The need to use routine antibiotic prophylaxis to prevent end-ophthalmitis following cataract surgery—and how such prophylaxis should be accomplished—remains controversial due to a lack of level-1 evidence. Nevertheless, antibiotic prophylaxis is universally used by cataract surgeons.
Recently, responses to an online survey from 1,205 members of the American Society of Cataract and Refractive Surgery revealed shifting patterns in cataract surgeons’ use of the different options for endophthalmitis prevention. (Similar surveys were done in 2007 and 2014.) Findings from the current survey include:
• Sixty-six percent of cataract surgeons are using intracameral antibiotics (compared to 50 percent in 2014 and 30 percent in 2007). Of those using IC antibiotics, 38 percent started doing so within the past two years.
• Only 5 percent of cataract surgeons are now using irrigation bottle infusion or subconjunctival injection to deliver the antibiotic.
• For those U.S. surgeons using intracameral antibiotics, the choice of antibiotic has shifted dramatically since the 2014 survey. Use of vancomycin dropped from 52 percent in 2014 to 6 percent today, while moxifloxacin use jumped from 31 percent in 2014 to 83 percent today.
• How the intracameral antibiotic solution is prepared has shifted. In 2007, 77 percent of surgeons had operating room nurses mix the solution; only 18 percent of surgeons relied on a compounding pharmacy. Today, only 44 percent have an OR nurse prepare the solution, while 45 percent now rely on a compounding pharmacy.
• Use of preop and postop topical antibiotic drops has decreased as intracameral use has increased. Preop antibiotic drops were used by 85 percent of survey respondents in 2014; that’s dropped to 73 percent currently. In 2014, 97 percent of cataract surgeons used postop antibiotic drops; that number is now 86 percent. In fact, according to the new survey, 24 percent of surgeons using intracameral antibiotics aren’t using postoperative drops at all.
• Among surgeons not using intracameral antibiotics, 66 percent cited concerns about risks associated with mixing or compounding the antibiotic as their reason; 48 percent didn’t see it as necessary; and 42 percent cited cost as the reason.
• If a commercially approved IC antibiotic were available, 93 percent say they’d be using it.
David F. Chang, MD, a clinical professor at the University of California, San Francisco, and in private practice in Los Altos, California, reported on the survey results in a recent publication.1 He notes that the results of the survey are significant. “There were approximately 1,200 respondents for each of the 2007, 2014 and 2021 ASCRS member surveys, making them among the largest surveys ever conducted on surgical antibiotic prophylaxis,” he says. “In addition, identical questions were posed whenever possible in all three surveys, which provides a way to evaluate changing trends in practice patterns over time.”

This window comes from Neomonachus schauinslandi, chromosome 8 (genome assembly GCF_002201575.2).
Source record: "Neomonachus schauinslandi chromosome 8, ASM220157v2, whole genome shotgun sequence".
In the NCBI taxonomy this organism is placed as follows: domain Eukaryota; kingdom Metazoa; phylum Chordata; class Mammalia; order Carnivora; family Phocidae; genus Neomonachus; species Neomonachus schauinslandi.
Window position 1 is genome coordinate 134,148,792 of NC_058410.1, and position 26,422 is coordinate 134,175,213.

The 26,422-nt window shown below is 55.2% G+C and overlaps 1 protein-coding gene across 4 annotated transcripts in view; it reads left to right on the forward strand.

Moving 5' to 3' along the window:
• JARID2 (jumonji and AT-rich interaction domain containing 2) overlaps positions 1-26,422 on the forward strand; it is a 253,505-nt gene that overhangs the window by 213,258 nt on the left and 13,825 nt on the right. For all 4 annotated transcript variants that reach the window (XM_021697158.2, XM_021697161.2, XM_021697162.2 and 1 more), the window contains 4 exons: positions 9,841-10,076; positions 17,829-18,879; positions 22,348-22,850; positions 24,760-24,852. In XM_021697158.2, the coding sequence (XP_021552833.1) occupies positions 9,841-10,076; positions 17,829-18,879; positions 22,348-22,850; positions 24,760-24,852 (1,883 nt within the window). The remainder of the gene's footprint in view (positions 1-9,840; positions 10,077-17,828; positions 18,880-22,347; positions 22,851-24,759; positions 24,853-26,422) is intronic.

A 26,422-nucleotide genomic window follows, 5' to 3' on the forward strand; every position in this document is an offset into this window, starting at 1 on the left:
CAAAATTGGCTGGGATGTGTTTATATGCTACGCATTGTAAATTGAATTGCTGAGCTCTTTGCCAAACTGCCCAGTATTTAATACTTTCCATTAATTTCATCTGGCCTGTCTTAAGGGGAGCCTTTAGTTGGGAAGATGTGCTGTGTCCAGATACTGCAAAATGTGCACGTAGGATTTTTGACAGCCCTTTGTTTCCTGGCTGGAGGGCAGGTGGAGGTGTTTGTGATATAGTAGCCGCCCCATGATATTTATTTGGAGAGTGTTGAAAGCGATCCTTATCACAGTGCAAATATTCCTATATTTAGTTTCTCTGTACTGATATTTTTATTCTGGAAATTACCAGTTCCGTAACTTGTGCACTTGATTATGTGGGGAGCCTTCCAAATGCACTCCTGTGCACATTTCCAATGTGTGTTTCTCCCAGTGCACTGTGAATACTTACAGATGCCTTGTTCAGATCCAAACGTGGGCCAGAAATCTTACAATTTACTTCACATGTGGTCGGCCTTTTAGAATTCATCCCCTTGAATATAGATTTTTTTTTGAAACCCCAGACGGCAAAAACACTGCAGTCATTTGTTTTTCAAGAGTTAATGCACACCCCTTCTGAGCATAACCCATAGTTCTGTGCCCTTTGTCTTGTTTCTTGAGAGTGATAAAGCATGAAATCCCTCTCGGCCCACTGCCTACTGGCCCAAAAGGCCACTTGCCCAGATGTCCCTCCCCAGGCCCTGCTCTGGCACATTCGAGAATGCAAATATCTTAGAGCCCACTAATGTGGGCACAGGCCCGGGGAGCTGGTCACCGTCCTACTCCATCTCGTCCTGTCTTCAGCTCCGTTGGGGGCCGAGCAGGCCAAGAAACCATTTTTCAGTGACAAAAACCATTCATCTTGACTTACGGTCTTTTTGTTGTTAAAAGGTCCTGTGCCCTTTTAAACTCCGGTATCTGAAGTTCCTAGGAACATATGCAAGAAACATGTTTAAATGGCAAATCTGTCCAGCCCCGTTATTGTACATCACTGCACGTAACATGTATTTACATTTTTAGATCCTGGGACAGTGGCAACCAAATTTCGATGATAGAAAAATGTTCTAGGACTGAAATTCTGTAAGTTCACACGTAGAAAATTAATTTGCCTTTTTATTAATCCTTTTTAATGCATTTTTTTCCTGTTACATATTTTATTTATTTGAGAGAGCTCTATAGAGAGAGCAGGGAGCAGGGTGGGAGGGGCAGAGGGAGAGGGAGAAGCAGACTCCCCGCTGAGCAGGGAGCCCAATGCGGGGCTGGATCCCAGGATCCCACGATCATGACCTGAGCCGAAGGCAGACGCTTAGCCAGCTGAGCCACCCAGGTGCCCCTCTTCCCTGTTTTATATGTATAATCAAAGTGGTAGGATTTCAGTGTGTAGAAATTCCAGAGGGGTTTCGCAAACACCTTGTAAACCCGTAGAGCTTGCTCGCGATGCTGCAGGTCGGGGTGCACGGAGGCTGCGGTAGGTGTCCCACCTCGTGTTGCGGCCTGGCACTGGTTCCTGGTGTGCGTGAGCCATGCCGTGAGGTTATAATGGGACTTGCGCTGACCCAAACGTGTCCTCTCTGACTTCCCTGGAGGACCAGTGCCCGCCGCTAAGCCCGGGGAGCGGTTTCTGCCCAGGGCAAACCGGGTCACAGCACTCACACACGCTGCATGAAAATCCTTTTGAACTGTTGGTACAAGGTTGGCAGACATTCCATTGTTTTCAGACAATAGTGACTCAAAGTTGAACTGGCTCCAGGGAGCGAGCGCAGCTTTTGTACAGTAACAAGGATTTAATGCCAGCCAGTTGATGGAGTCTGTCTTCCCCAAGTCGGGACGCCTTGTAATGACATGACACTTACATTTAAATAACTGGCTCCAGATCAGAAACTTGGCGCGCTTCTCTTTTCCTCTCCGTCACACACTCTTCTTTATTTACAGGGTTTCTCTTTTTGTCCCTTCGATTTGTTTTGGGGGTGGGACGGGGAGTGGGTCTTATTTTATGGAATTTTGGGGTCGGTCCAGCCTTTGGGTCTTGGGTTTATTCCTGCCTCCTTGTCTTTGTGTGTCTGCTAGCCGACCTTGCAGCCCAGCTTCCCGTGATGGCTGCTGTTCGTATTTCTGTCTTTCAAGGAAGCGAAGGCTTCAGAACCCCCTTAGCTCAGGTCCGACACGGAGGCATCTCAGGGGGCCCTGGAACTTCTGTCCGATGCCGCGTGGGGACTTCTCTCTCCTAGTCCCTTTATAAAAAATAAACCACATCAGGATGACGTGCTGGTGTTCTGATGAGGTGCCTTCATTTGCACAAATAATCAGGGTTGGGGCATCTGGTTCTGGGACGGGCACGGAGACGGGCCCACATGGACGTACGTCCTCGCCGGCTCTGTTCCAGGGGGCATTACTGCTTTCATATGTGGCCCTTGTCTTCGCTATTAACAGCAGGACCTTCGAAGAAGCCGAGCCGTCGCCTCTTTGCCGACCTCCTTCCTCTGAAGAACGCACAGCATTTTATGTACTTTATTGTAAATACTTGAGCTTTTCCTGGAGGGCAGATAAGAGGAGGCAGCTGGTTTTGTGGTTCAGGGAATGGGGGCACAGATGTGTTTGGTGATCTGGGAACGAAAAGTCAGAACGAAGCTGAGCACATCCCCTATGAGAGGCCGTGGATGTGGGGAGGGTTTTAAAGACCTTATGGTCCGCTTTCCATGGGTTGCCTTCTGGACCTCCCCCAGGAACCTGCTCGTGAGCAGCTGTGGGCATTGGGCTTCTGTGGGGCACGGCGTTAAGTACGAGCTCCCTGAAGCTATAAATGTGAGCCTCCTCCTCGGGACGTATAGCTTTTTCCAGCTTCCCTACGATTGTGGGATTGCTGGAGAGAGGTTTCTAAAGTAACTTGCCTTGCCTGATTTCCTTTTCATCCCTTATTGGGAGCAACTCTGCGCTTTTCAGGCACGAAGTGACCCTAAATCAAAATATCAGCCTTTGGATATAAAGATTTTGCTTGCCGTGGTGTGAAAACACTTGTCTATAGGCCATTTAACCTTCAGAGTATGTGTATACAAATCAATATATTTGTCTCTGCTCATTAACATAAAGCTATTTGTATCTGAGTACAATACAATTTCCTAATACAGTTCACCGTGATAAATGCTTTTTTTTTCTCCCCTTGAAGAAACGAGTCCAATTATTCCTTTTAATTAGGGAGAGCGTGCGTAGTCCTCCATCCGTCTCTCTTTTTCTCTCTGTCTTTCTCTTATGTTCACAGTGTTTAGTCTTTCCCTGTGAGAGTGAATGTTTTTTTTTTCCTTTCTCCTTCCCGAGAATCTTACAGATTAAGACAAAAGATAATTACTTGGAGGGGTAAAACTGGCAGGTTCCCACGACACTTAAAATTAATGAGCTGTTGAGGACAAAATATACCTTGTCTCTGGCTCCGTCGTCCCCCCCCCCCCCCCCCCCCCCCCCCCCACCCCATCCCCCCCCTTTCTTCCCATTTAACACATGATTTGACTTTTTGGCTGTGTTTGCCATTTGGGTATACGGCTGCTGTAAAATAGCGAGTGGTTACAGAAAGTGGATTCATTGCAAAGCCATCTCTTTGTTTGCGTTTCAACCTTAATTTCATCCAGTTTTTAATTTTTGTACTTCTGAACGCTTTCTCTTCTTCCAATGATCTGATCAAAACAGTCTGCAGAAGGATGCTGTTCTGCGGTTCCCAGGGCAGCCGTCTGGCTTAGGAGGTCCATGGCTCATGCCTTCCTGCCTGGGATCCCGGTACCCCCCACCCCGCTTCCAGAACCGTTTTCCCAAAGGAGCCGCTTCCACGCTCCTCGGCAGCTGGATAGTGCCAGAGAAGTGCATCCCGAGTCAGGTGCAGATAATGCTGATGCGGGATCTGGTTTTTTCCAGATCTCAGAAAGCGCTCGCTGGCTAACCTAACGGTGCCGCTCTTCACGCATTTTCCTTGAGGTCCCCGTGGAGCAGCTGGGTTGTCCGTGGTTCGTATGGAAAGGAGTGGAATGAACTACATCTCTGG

Dr. Chang points out some of the most striking trends revealed by the data. “To see usage of intracameral antibiotic injection continuing to increase over time—to now almost two out of every three surgeons—is a very compelling trend, given the lack of any approved commercial solutions in the U.S. and in so many other countries,” he says. “This probably reflects the growing body of evidence that has mostly come in the form of large retrospective trials. The second striking trend is the shift to moxifloxacin preference (83 percent of U.S. surgeons, compared to 31 percent in 2014) and away from vancomycin (6 percent of U.S. surgeons, compared to 52 percent in 2014). This was undoubtedly driven by recognition of the rare but devastating complication of HORV [hemorrhagic occlusive retinal vasculitis] associated with vancomycin, along with new studies on moxifloxacin safety and efficacy.
“Finally, there was a decrease in the use of topical pre- and postoperative antibiotic prophylaxis,” he notes. “This was mainly among surgeons employing intracameral antibiotics, where one out of four didn’t add topical antibiotics. As many as half of all surgeons would drop, or consider dropping, the topical antibiotic if a commercial intraocular antibiotic were approved.”
Asked how these survey results might affect clinical practice, Dr. Chang points out that although end-ophthalmitis is very rare, medico-legal considerations are a factor in every clinician’s decision-making. “Those using compounding pharmacies or using Vigamox solution off-label for their intraocular moxifloxacin source can defend these practices based on their use by a significant percentage of cataract surgeons, as documented in this most recent survey,” he notes. “In addition, I believe that many ophthalmologists already using intracameral antibiotic prophylaxis may have been hesitant to discontinue topical antibiotics, for fear that their use was still the community standard. This survey, in which half of the respondents seemingly question the necessity of topical antibiotics in addition to intraocular injection, should allay that concern.”
ASCRS and the U.S. Veterans Health Administration are now working to organize a multicenter, prospective randomized clinical trial in the United States to provide some level-1 evidence to help guide surgeons in their choice of how to manage this. The Topical vs. Intracameral Moxifloxacin to Prevent Endophthalmitis study will compare the efficacy of intracameral moxifloxacin to topical moxifloxacin alone.